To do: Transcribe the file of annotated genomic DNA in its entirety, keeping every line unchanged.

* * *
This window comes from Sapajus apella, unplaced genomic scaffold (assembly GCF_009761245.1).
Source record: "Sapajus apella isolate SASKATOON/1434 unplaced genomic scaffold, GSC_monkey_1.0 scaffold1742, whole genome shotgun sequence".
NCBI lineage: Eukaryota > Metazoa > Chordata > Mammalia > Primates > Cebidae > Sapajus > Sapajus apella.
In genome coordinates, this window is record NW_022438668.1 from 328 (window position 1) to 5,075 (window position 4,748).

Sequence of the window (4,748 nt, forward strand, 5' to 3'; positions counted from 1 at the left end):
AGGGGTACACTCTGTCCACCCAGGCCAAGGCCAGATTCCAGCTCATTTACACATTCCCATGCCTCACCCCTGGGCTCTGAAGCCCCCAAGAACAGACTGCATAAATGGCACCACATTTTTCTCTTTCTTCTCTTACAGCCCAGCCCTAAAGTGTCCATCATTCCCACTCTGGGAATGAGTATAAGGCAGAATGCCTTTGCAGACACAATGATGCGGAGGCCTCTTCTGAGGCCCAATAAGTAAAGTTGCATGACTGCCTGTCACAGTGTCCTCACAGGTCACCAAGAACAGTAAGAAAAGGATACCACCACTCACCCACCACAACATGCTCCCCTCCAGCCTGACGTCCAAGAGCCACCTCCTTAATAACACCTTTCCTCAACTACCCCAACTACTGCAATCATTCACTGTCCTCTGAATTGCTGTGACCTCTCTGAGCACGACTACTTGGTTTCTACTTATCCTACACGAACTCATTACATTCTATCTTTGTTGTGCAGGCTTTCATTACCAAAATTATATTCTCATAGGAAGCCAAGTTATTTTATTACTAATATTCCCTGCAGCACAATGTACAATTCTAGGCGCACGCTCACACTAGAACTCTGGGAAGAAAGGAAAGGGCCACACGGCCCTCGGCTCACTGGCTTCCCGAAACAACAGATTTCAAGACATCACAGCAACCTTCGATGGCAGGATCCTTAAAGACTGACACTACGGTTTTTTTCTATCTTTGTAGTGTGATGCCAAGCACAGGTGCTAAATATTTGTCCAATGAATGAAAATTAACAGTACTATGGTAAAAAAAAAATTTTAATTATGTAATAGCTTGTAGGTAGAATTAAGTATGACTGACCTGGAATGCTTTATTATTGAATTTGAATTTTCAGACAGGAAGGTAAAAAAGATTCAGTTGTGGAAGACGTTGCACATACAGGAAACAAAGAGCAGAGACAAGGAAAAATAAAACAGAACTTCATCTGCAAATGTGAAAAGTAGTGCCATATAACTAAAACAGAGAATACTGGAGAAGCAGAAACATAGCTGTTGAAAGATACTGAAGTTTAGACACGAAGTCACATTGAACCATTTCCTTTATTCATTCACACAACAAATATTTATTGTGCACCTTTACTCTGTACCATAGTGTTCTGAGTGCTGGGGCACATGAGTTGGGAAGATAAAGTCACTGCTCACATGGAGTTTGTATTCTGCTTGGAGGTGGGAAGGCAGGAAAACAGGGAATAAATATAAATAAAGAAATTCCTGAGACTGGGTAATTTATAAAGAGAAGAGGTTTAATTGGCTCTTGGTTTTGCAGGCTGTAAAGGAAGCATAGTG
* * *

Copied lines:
This window comes from Sapajus apella, unplaced genomic scaffold (assembly GCF_009761245.1).
Source record: "Sapajus apella isolate SASKATOON/1434 unplaced genomic scaffold, GSC_monkey_1.0 scaffold1742, whole genome shotgun sequence".
NCBI lineage: Eukaryota > Metazoa > Chordata > Mammalia > Primates > Cebidae > Sapajus > Sapajus apella.
In genome coordinates, this window is record NW_022438668.1 from 328 (window position 1) to 5,075 (window position 4,748).

Sequence of the window (4,748 nt, forward strand, 5' to 3'; positions counted from 1 at the left end):
AGGGGTACACTCTGTCCACCCAGGCCAAGGCCAGATTCCAGCTCATTTACACATTCCCATGCCTCACCCCTGGGCTCTGAAGCCCCCAAGAACAGACTGCATAAATGGCACCACATTTTTCTCTTTCTTCTCTTACAGCCCAGCCCTAAAGTGTCCATCATTCCCACTCTGGGAATGAGTATAAGGCAGAATGCCTTTGCAGACACAATGATGCGGAGGCCTCTTCTGAGGCCCAATAAGTAAAGTTGCATGACTGCCTGTCACAGTGTCCTCACAGGTCACCAAGAACAGTAAGAAAAGGATACCACCACTCACCCACCACAACATGCTCCCCTCCAGCCTGACGTCCAAGAGCCACCTCCTTAATAACACCTTTCCTCAACTACCCCAACTACTGCAATCATTCACTGTCCTCTGAATTGCTGTGACCTCTCTGAGCACGACTACTTGGTTTCTACTTATCCTACACGAACTCATTACATTCTATCTTTGTTGTGCAGGCTTTCATTACCAAAATTATATTCTCATAGGAAGCCAAGTTATTTTATTACTAATATTCCCTGCAGCACAATGTACAATTCTAGGCGCACGCTCACACTAGAACTCTGGGAAGAAAGGAAAGGGCCACACGGCCCTCGGCTCACTGGCTTCCCGAAACAACAGATTTCAAGACATCACAGCAACCTTCGATGGCAGGATCCTTAAAGACTGACACTACGGTTTTTTTCTATCTTTGTAGTGTGATGCCAAGCACAGGTGCTAAATATTTGTCCAATGAATGAAAATTAACAGTACTATGGTAAAAAAAAAATTTTAATTATGTAATAGCTTGTAGGTAGAATTAAGTATGACTGACCTGGAATGCTTTATTATTGAATTTGAATTTTCAGACAGGAAGGTAAAAAAGATTCAGTTGTGGAAGACGTTGCACATACAGGAAACAAAGAGCAGAGACAAGGAAAAATAAAACAGAACTTCATCTGCAAATGTGAAAAGTAGTGCCATATAACTAAAACAGAGAATACTGGAGAAGCAGAAACATAGCTGTTGAAAGATACTGAAGTTTAGACACGAAGTCACATTGAACCATTTCCTTTATTCATTCACACAACAAATATTTATTGTGCACCTTTACTCTGTACCATAGTGTTCTGAGTGCTGGGGCACATGAGTTGGGAAGATAAAGTCACTGCTCACATGGAGTTTGTATTCTGCTTGGAGGTGGGAAGGCAGGAAAACAGGGAATAAATATAAATAAAGAAATTCCTGAGACTGGGTAATTTATAAAGAGAAGAGGTTTAATTGGCTCTTGGTTTTGCAGGCTGTAAAGGAAGCATAGTG